We owe it to our students to give them fresh and healthy produce. When we need to reach for processed fare, we should do everything we can to ensure it does what is says on the tin. What sort of meals are you laying on for your students?

Try the Everybody Up Global Sing-along for free animated songs, lesson plans and a great learning opportunity for your students.

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Music Makes It Stick

Musical notesSusan Banman Sileci, Everybody Up co-author, has a confession to make…

I have a confession to make: I forget to use music in my classroom. And then something happens that reminds me that using music to teach – not just to kids but to teenagers and adults, too – is one of the best ways to help them learn. It seems obvious, but I forget all the time. I use flashcards. I play games. I teach culture and history and I tell stories. But I forget to use music. Crazy, isn’t it?

Part of the problem is that I teach teenagers, between 12 and 16 years old. My eight students are children who live in one of the poorest areas of São Paulo, Brazil: Campo Limpo. They’re part of a special educational program that removed them from their overcrowded and undisciplined public schools and put them in a private school. I teach them once a week. Our classroom is in one of their homes, on a long table made of wooden planks set upon boxes, and the room’s one electrical outlet is on the other side of the room. The book we use, Oxford University Press’s Engage, is great. But Engage, like most books for teenagers, doesn’t come with a music program. As a result, I often forget how much these kids love music and how effective music can be.

I’m one of the authors of Everybody Up. This is a primary series which comes with an incredible music program and is entering the second year of its outstanding and award-winning Global Sing-Along. You wouldn’t think I’d need reminders to use music! But I do. Here’s a story for you.

Before the books were ready, I received a sample CD of some of the music. I had the CD in my car and was giving several of my teenage students a ride to school after our class. My students love Beyoncé and laugh at Justin Bieber (although they won’t let me change the radio station when he’s on), and one listens to Guns N’ Roses in preparation for his career as a rock star. Instead of turning on the radio, I decided to keep listening to my new CD. A song for the Starter level, Boys and Girls, came on. The music was obviously for very young children.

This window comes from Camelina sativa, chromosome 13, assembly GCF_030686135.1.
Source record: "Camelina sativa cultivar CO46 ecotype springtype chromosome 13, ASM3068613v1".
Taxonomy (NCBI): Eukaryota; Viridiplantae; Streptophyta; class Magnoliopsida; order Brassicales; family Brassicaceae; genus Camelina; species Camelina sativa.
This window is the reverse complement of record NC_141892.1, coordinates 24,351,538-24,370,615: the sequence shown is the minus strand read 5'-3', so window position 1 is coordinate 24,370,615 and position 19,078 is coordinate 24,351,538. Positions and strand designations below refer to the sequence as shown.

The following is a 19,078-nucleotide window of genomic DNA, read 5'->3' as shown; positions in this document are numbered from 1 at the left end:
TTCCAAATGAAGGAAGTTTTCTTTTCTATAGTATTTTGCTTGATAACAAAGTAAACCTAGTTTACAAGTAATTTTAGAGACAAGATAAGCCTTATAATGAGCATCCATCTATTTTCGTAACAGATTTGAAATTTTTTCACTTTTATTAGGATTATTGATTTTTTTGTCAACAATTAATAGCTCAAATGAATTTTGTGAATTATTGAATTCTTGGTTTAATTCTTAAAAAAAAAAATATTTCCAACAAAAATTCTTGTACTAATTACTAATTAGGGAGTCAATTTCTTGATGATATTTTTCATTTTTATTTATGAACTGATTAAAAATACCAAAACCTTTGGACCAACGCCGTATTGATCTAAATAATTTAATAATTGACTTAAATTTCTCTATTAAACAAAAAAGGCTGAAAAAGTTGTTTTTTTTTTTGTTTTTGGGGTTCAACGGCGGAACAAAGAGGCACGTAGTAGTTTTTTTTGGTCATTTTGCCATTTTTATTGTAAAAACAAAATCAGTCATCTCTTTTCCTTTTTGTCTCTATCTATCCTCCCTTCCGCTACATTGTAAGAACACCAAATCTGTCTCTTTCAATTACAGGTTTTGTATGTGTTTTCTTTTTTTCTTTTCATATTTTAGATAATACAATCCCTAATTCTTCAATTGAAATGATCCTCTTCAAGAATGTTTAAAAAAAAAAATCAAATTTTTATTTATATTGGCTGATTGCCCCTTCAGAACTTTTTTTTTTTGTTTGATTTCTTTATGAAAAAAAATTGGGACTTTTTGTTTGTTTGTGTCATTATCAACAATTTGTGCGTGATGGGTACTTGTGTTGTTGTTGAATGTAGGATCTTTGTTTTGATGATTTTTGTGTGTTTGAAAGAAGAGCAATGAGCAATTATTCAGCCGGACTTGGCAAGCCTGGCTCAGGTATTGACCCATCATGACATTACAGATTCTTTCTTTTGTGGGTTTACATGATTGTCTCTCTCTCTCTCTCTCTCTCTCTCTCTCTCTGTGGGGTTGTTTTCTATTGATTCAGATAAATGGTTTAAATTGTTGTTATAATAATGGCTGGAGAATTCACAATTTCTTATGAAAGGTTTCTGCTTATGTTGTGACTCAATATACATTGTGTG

And my ‘too cool’ teenage students learned the words the first time, divided themselves into boys and girls and sang the song repeatedly. We drove through Campo Limpo with the windows down – past lines of laundry, small shacks and a large trash heap, through a park known for its drug dealers, over speed bumps and in front of the brick homes of one of their family members. ‘There’s my cousin,’ Camila laughed, and shouted, ‘Hi boy!’ out the window. The boy waved.

So, are we really too cool?

With these teenagers, I can use Everybody Up songs and they’re happy to learn them. They laugh. It’s kiddie music, but they always listen carefully, learn, and leave the class singing the song. I also like to use songs from the radio. We recently listened to Katy Perry’s Firework. It’s a song they know but never understood. They’re beginner students so I use a variety of techniques with songs, especially with complicated, non-ELT songs:

  • I don’t expect them to learn the entire song. That can be difficult, requires a lot of L1, and is certainly hard to remember five minutes after class is over.
  • I pick out a grammar point or a set of vocabulary. I pre-teach that language and give them the lyrics printed out with those parts missing. They listen, sometimes several times, to fill in the blanks with pre-taught material.
  • We talk about the general message of the song and listen one more time.
  • We talk about the cultural differences the song exposes. Elvis’s Blue Christmas surprised my students because something blue in Portuguese is happy. Thayza refused to believe me that ‘blue’ meant sad, but she’s beginning to accept the concept!
  • If there’s time, they can do post-listening activities like inventing dance routines, researching the singer or the song, or finding other songs with similar lyrics or messages.

I’ve made a personal goal of using a song – any song – at least once a month. I’m learning that if a song meets a need, students, no matter their age, don’t care if it’s a song for children, for Elvis fans, or for future rock musicians. There’s always something to be learned, and music makes it stick.

What about you? What’s your experience with mixing music styles in the classroom?

Visit our site for more information on Everybody Up and the Everybody Up Global Sing-along 2013.